HARDWARE INSTALATION ON CORED DECKS

Deck structures with a foam or balsa core present issues not faced with a solid fiberglass laminate structure. These core materials have low compression strength and the torque required for properly fastening deck hardware (not to mention the loads seen with use) will crush them. It is necessary to supplement the core at the point of attachment of the hardware to prevent this. The process described here has been used for many years successfully on many core types. As a side note, if your boat has a plywood core, this work is not necessary as its compression strength is quite high.

Materials/ Tools required:

Drill bits

Drill motor

16d nail or similar

Masking tape

Gloves

Epoxy resin

Filler for resin

Mixing supplies

Marine Hardware Installation

You will begin by creating a tool for clearing the core out of a fastener hole. Cut the head off a nail and in a vise or between two pair of pliers, bend the pointed end over at 90 degrees.  The length of the bent leg should be equal to or slightly longer than the diameter of the fastener to be used to mount your hardware.

Install on cored decks

 

Locate the hardware in its desired location and mark the fastener holes . Drill thru the deck at each location using the proper bit for the fastener size.

 

Cored deck hardwareMarine Cored deck hardware

 

Marine Cored deck hardware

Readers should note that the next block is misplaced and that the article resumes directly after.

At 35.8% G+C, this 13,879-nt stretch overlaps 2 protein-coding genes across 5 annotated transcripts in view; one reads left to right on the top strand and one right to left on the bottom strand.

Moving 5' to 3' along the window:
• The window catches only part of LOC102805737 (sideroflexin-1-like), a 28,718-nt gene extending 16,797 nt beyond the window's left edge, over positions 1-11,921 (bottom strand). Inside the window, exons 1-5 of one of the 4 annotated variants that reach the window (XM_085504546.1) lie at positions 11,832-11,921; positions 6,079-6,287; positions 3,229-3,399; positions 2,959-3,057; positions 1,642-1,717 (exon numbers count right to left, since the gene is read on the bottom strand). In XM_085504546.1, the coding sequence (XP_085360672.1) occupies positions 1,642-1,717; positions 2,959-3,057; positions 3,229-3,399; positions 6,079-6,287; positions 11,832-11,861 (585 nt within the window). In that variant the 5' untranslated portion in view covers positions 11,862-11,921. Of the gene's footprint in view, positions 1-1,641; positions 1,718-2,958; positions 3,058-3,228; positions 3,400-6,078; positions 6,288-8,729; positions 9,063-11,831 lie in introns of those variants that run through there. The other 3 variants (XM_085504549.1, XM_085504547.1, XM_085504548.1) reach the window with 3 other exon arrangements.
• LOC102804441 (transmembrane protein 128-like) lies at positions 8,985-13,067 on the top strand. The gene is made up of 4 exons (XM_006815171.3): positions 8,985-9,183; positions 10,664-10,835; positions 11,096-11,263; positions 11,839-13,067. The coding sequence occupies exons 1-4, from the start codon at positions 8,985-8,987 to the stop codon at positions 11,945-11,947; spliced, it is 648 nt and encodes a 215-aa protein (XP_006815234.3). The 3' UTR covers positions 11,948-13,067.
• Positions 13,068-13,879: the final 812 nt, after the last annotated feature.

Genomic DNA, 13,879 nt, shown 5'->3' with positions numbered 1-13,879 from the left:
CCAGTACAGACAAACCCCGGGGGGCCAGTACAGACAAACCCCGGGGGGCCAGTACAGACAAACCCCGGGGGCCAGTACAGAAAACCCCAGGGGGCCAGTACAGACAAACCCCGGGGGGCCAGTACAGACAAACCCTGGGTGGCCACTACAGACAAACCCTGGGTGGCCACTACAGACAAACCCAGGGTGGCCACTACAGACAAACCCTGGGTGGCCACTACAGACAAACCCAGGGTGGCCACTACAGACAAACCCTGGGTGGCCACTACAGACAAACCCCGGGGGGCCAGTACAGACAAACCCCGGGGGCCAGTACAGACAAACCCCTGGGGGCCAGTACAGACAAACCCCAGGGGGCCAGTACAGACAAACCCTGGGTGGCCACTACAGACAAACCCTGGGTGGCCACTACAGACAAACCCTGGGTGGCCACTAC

Fit your bent nail into your drill motor and insert the tool into each hole in turn and slowly run the drill motor. This will spin the tool and gouge out the core material in a cylinder shape between the fiberglass laminates.

 

Marine Cored deck hardwareMarine Cored deck hardware

 

Vacuum the loose material out of each hole and place a piece of tape on the backside of each hole. If you are working in a nonskid area it is recommended to cover the surrounding surface with masking tape and cut open each fastener hole. It will make clean-up much easier.

 

 

Mix your filler to a consistency somewhere between peanut butter (smooth style) and mayonnaise. Thicker is better but is more difficult to get into the holes than a thinner mix. Work the filler into each hole by sweeping the putty knife back and forth over the hole.

 

When the filler ‘burps’ up at the hole margin, it is likely that all the air has been expressed out. This step does take some time to accomplish and it is important that the air be displaced.

 

 

When all the holes are filled, trowel off any excess filler from the surface, pull the masking tape and remove any spilled filler. Allow the filler to cure.

 

 

Now re-drill your fastener holes for the hardware  and install The accompanying photo series shows a cross section of the work.

 

 

 

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